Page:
The Other Part of New York

Message From the President


William L. Fox '75

What does Park Street in Canton have to do with Park Avenue in Manhattan? There could be a stand-up, put-down punchline in the answer, if one were expecting a little sarcasm from an uptown dude. One person’s loaded riddle, however, turns out to be an unexpected fact of life at St. Lawrence. You’ve got to be kidding me, right? Park Street? Park Avenue? In the same sentence?

Park Street forever remains the calm byway past the original front door of the St. Lawrence campus. And honestly, there can be no stretch of resemblance between Sykes Residence on Park Street, though dignified in its age for giving scholarly quarter beyond eight decades, and the Waldorf-Astoria on Park Avenue built at the exact same time. And yet, the same feet scurrying along the leaf-strewn sidewalks of Park Street on some fall evening headed “downtown” may also be walking up Park Avenue the next semester. St. Lawrence is in the City, again. 

Meanwhile, it is no mere legend, but a modern truth, that a few geographically unknowing first-year students have sometimes confused the relative proximities between the land mass of New York State and the major city by the same name. A young, prairie-shouldered hockey lad once arrived in Canton from Saskatchewan and immediately implored the coach to show him Times Square before classes got too busy. From another direction, a jet-lagged international student, unclear about the advice for using ground transportation, once took a metered cab from JFK to Park Street, Canton. The dean covered the fare.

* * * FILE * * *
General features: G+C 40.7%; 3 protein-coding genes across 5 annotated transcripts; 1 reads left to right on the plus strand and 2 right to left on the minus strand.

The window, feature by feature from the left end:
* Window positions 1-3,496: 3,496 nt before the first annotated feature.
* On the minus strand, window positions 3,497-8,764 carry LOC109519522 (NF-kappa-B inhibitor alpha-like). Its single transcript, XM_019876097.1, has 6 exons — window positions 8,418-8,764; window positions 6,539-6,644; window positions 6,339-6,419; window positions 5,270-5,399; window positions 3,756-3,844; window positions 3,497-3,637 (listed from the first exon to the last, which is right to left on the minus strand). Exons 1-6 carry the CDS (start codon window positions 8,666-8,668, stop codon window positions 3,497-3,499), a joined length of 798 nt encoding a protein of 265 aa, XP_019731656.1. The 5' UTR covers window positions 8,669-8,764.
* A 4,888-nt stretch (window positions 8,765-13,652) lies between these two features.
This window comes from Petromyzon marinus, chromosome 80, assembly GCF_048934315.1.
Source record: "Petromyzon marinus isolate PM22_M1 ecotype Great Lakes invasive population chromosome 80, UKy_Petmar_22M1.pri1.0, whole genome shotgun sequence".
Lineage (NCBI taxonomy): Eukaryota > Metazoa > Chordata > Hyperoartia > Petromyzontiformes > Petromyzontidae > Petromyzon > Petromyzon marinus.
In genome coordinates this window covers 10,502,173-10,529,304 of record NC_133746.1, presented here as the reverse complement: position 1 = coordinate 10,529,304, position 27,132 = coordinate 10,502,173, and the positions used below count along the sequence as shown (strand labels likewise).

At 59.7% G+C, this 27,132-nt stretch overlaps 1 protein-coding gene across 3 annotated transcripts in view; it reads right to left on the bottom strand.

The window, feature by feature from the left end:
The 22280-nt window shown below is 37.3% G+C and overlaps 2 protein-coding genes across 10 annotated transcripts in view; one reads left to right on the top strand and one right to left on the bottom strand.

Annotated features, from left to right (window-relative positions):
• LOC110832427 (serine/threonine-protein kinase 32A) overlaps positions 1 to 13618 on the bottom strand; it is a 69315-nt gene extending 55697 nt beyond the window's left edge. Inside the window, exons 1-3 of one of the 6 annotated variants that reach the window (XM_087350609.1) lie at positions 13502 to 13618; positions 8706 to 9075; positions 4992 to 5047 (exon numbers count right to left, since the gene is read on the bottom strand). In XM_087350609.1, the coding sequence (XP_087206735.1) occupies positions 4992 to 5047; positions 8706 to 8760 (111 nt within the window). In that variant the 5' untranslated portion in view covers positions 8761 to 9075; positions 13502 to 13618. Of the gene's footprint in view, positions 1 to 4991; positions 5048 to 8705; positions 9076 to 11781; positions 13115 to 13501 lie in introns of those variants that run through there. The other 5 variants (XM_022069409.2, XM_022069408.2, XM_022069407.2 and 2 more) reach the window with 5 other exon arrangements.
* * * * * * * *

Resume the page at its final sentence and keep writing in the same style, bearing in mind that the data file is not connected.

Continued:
Between 1903 and 1943, St. Lawrence had a vivid presence in New York City when it governed and operated the Brooklyn Law School. Years later, we occasionally receive someone’s misplaced family heirloom, a scroll discovered in the attic by the house’s new owner—great-grandfather’s parchment law diploma featuring prominently the St. Lawrence University seal stamped beneath the usual signatures. It was a professional school of first and last opportunity, like the struggling mother university itself that was planted in a faraway wilderness only a half-century before. Many students were from Jewish, Irish, and Italian homes, immigrant dreamers of a better life. Photographs from 1909 show women and African-Americans were also among the enrolled law students, a rare image in its day, but also one in keeping with St. Lawrence’s founding principles.